There was a directly proportional relationship between people’s willingness to bring their own ideas and participate, with our “surety:” If we were experts, they were passengers. If we were exploring, uncertain and open, they were collaborators.

There is a parallel risk though: If you don’t offer any insights or connective tissue at all, then would-be-participants can feel alienated, “This is completely abstract, and there’s absolutely no context for what I am seeing”. So I’m not saying this process of openness to association always works. 

But to your point, in an artistic process, you don’t necessarily understand the choices you make, but you follow them out in your own way through a conversation with the medium. In lieu of that, the process of collecting data, networking it and encouraging unexpected collisions and combinations within various archives, is to some extent an exploration or attempted study of artistic processes themselves. This study underpins my practice as a curator.

Zoe: We noticed that Kevin Beasley works with many different types of materials and mediums to create a cohesive theme for an exhibition. How is this similar or different from what a curator does? And why were you drawn to his work for A4? 

Josh: The first thing to say is I don’t think it’s important to delineate in Kevin’s case, what part of his practice is artist, what part of it is curator. I’d say he is disciplinarily “fluid” and his inquiry seems to me to probe dynamics of objects and contexts. This is to say he is exploring the meaning of a thing in relation to its history and its presence.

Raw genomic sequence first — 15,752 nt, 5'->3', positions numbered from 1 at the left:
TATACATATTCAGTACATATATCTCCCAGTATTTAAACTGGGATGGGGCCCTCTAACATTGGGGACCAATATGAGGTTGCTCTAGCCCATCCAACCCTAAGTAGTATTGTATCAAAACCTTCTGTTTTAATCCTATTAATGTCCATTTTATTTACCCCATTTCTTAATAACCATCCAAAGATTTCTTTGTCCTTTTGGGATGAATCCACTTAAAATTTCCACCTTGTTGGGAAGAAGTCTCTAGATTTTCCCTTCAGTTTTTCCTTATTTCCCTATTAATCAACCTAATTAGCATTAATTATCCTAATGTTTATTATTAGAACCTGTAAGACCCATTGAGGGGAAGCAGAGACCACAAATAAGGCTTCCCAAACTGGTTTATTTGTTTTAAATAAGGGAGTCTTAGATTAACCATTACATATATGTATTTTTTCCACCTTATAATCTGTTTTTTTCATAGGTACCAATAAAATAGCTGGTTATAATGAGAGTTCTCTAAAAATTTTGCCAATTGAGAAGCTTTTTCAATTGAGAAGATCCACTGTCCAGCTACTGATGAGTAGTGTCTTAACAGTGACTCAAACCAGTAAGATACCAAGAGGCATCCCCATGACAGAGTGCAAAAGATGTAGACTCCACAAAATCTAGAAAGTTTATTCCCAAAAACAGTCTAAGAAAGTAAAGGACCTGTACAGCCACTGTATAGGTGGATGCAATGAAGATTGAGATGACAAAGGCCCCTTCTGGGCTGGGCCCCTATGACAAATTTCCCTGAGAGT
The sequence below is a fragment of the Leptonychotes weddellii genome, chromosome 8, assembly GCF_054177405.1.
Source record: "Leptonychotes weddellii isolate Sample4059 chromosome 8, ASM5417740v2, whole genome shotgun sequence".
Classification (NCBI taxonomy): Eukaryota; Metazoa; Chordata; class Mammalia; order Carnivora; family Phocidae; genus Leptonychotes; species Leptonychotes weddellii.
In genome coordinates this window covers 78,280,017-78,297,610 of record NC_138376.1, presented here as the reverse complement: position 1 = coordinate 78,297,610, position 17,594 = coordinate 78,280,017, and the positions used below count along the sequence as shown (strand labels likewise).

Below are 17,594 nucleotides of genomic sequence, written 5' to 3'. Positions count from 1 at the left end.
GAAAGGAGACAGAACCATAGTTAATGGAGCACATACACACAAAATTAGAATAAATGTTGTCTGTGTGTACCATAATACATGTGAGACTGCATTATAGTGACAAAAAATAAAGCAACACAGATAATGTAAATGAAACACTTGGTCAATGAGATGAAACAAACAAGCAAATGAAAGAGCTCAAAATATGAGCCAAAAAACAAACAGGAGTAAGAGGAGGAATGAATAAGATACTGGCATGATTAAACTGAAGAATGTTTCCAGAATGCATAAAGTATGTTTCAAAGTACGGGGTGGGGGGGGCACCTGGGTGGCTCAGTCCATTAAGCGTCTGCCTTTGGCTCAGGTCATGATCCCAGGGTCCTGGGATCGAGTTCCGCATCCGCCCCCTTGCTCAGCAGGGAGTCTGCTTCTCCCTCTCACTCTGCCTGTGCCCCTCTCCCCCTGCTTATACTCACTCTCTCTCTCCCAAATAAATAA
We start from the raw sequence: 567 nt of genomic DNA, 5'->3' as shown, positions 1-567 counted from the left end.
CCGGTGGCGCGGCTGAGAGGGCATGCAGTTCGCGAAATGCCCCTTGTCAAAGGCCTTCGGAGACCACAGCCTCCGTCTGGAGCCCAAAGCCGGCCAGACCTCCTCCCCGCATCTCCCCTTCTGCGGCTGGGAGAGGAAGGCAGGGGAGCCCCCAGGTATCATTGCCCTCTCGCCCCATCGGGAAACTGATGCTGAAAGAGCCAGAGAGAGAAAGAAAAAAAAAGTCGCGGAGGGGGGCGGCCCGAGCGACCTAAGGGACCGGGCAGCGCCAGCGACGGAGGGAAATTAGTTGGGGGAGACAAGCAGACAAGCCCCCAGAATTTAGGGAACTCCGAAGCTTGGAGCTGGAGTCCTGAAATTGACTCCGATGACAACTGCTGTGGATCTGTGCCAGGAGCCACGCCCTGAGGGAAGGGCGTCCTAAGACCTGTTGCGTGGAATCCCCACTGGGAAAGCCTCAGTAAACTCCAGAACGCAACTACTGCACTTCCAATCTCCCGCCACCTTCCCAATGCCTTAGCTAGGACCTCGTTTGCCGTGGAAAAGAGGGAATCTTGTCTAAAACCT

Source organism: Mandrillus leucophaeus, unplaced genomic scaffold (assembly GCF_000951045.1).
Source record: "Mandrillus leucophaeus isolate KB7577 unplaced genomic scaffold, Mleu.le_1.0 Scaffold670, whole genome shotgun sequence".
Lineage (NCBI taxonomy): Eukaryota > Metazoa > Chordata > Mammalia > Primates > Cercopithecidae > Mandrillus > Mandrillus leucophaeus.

So if I were to pick one word to describe his approach it would be “provenance.” We are familiar with the word provenance within the art world as a means to legitimize an object: it was bought by x, then y, then z; shown at a, b and c. But provenance is of course a much wider concept than a means to qualify rare objects—it’s the embedded story, the life story of an object. 

While objects are often what we engage in Kevin’s work, I think a vital entry point to his practice (the approach, method, actions) and this framing of provenance, is a long standing and ongoing investment in sound and its production (music being a category within this). Sounds, like physical matter, can be collected, and can carry both the space of origin (traces from a place) and the context of their collection (the means by which they were recorded). And then they can be stretched, combined, collaged, re-mixed or other to make a composite sound: a single composition. I think it can be really useful to look at some of Kevin’s object-works through the lens of these sonic composites—as remixes perhaps? Further, Kevin not only collects and manipulates sounds, but in some cases, he plays and improvises with them.

And I think at times, Kevin’s interest and willingness to play—be in with audio or object—can be overlooked. He articulates his work so eloquently, that one could skip over how intuitive and uncertain the process is. 

I think that the contemporary art world, unbelievably, is not particularly good at accommodating or accounting for practice on its own terms. It tends to want a neat narrative or intention to account for the object. However, not all things are understandable; and artworks, often great artworks, aren’t necessarily understood. 

What makes Kevin so wonderful to work with is that he effortlessly mediates his process (offering little hooks that can draw you into his thinking), while prioritizing the fluidity of making and the push-and-pull of private conversations with materials (sound, garments or other).